Mohamad A. Chakaki: "Can Tears and Blood Sprout Olive Trees?"
Mohamad A. Chakaki (MEM ’06) traveled to Syria where he worked in "Neirab Camp," a Palestinian refugee camp. Mohamad went to Neirab to help introduce sustainability to the camps, which were designed as temporary refuges but have evolved into more permanent homes. Mohamad worked for the UNRWA, the United Nations Agency for Palestinian Refugees. He discovered that developing greenspaces in such a complex environment was a challenge. Questions of "home," ownership and identity are not clearly answered in Neirab, whose residents have always thought of themselves as visitors and yearn for their home in Palestine. Mohamad attempted to untangle how to speak with the refugees about environmental sustainability when there are so many other priorities.
Joel Creswell: "Mercury Concentrations in an Urbanized Watershed"
Joel Creswell (MESc ’06) analyzed water samples from four streams in the three main watersheds of the City of New Haven for mercury content. By analyzing streams in both forested and urbanized landscapes, Joel hoped to determine whether different land uses affected mercury concentrations in streams. Preliminary results show that mercury is inversely correlated with watershed urbanization under dry conditions. Joel expects storm data to show the opposite relationship. Joel’s research will help urban planners and stormwater managers understand the impacts of urban land use on the levels of mercury—a harmful pollutant—in streams.
Tomas Delgado (MEM ’06) focused his internship on improving the understanding of sustainable urban building. The low density "sprawling" neighborhoods that dominated building in the last decades of the 20th century are undesirable in terms of energy, land use, material use, and also in terms of less tangible factors like the lack of "sense of place" they promote among their inhabitants. By studying new designs, like that of downtown Mansfield, Connecticut, Tomas attempted to understand how rating systems like LEED® (Leadership in Energy and Environmental Design) can be used to evaluate the sustainability of urban design. By working on a new rating system, the "LAND code," being developed at Yale, Tomas worked to incorporate important aspects of land use not thoroughly considered using LEED®.
Rachel Gruzen (MEM’06) explored the complicated challenge of sustainable shrimp farming in Madagascar. Armed with a video camera, Rachel explored how the growing global demand for shrimp is affecting the diverse, pristine mangrove shorelines of the East African country. In her research, Rachel traced how the government and aquaculture companies are addressing the social wellbeing of their employees. She was especially interested in determining which factors—community development programming, town planning, partnership-building, and policy frameworks—are tending to encourage socially and environmentally sustainable shrimp farming in Madagascar. The result of Rachel’s work is a documentary.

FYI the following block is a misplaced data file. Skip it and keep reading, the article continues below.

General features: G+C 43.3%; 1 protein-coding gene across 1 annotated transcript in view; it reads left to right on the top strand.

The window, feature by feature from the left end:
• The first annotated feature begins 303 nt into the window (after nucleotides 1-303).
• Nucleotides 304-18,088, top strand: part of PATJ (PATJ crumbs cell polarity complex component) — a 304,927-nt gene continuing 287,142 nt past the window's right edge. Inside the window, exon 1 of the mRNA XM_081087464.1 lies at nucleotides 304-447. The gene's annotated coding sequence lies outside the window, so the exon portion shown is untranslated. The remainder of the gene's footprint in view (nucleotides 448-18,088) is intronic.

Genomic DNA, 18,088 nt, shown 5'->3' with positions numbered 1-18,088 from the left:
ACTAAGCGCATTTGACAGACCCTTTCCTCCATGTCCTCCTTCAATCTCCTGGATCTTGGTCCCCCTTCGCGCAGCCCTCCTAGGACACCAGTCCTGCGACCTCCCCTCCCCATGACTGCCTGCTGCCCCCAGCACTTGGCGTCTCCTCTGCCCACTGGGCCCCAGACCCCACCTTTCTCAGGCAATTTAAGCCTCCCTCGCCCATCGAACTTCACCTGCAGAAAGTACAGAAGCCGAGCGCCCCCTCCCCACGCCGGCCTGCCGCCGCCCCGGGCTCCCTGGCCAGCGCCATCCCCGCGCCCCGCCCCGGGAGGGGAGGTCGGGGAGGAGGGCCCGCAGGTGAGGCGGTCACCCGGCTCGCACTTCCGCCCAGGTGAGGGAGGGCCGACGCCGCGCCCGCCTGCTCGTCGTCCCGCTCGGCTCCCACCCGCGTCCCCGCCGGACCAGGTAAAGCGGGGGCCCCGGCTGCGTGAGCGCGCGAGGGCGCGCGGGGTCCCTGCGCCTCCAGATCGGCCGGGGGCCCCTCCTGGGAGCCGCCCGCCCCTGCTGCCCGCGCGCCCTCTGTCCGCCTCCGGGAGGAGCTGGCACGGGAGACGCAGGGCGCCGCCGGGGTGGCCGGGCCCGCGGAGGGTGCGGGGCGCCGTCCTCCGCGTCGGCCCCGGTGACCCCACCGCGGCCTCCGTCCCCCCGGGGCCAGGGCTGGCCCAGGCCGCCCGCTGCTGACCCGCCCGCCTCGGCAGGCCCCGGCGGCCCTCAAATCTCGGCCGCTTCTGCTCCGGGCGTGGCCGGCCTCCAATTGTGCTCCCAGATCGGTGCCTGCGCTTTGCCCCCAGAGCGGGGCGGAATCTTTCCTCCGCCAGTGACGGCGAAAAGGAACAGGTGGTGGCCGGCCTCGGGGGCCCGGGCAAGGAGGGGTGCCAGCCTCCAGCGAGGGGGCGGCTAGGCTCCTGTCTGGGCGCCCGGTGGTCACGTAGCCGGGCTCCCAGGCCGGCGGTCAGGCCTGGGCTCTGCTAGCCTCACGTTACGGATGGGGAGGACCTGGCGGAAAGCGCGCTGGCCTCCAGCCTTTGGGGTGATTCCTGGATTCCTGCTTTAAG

Manja P. Holland: "Urbanization and the Impact of Emerging Disease on Amphibians"
Manja Holland (PhD Candidate) spent her summer investigating emerging disease in amphibians in Northeastern Connecticut. Emerging wildlife diseases are of concern both from conservation and human health perspectives, as many can be transferred between wildlife and people. Urbanization and other forms of anthropogenic change have been linked with increased emergence of wildlife disease, but the mechanisms underlying these patterns remain poorly understood. By understanding how echinostomes, a widespread amphibian macroparasite, impact green frogs (Rana clamitans), Manja hopes to contribute to the understanding of the mechanisms by which diseases, especially those that can be transferred to humans, can emerge as a result of urbanization.
Robyn Meeks: "Water Governance Programme"
Robyn Meeks (MEM ’05) worked at the United Nations Development Programme (UNDP) Headquarters in New York City with the Water Governance Sub-Practice. The Water Governance Sub-Practice promotes sound and effective governance of water resources. In this capacity, Robyn assisted in activities pertaining to transboundary waters and integrated water resources management (IWRM). Studying IWRM, she researched the outcomes, lessons learned, and achievements of UNDP’s transboundary rivers initiative. Robyn participated in the planning of community stakeholder dialogues to empower and involve historically marginalized groups in decision-making proriver basin organizations. Each year the Hixon Center for Urban Ecology sponsors summer internships designed to encourage students at Yale School of Forestry and Environmental Studies to pursue projects that focus on increasing the understanding of urban ecosystems. During the summer of 2005, seven Hixon Fellows worked all over the world, from the streams of Connecticut to the refugee camps of Syria and the mangroves of Madagascar. Fellows studied topics as far ranging as amphibian disease, water governance and green building.